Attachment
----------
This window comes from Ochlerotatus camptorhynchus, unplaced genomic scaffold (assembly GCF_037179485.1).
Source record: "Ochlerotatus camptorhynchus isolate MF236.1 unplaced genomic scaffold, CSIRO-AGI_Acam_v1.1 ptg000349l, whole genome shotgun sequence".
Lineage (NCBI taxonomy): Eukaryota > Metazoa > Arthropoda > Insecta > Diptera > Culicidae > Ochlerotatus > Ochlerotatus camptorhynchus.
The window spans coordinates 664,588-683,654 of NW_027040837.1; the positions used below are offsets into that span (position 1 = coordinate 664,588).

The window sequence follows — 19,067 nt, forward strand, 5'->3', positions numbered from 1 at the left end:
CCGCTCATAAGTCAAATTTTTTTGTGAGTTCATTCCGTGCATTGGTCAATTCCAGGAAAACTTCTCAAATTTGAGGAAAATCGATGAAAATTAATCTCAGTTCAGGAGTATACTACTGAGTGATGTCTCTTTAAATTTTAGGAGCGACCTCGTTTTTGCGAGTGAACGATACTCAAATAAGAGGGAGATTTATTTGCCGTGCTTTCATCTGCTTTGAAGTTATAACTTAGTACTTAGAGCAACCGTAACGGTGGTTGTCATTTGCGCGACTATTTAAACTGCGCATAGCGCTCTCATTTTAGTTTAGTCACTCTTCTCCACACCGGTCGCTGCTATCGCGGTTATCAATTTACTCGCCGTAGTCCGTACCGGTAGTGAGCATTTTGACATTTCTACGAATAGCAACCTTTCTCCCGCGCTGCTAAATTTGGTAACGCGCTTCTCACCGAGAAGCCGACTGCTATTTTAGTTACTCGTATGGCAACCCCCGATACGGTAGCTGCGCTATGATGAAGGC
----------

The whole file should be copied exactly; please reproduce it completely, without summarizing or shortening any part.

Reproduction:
This window comes from Ochlerotatus camptorhynchus, unplaced genomic scaffold (assembly GCF_037179485.1).
Source record: "Ochlerotatus camptorhynchus isolate MF236.1 unplaced genomic scaffold, CSIRO-AGI_Acam_v1.1 ptg000349l, whole genome shotgun sequence".
Lineage (NCBI taxonomy): Eukaryota > Metazoa > Arthropoda > Insecta > Diptera > Culicidae > Ochlerotatus > Ochlerotatus camptorhynchus.
The window spans coordinates 664,588-683,654 of NW_027040837.1; the positions used below are offsets into that span (position 1 = coordinate 664,588).

The window sequence follows — 19,067 nt, forward strand, 5'->3', positions numbered from 1 at the left end:
CCGCTCATAAGTCAAATTTTTTTGTGAGTTCATTCCGTGCATTGGTCAATTCCAGGAAAACTTCTCAAATTTGAGGAAAATCGATGAAAATTAATCTCAGTTCAGGAGTATACTACTGAGTGATGTCTCTTTAAATTTTAGGAGCGACCTCGTTTTTGCGAGTGAACGATACTCAAATAAGAGGGAGATTTATTTGCCGTGCTTTCATCTGCTTTGAAGTTATAACTTAGTACTTAGAGCAACCGTAACGGTGGTTGTCATTTGCGCGACTATTTAAACTGCGCATAGCGCTCTCATTTTAGTTTAGTCACTCTTCTCCACACCGGTCGCTGCTATCGCGGTTATCAATTTACTCGCCGTAGTCCGTACCGGTAGTGAGCATTTTGACATTTCTACGAATAGCAACCTTTCTCCCGCGCTGCTAAATTTGGTAACGCGCTTCTCACCGAGAAGCCGACTGCTATTTTAGTTACTCGTATGGCAACCCCCGATACGGTAGCTGCGCTATGATGAAGGC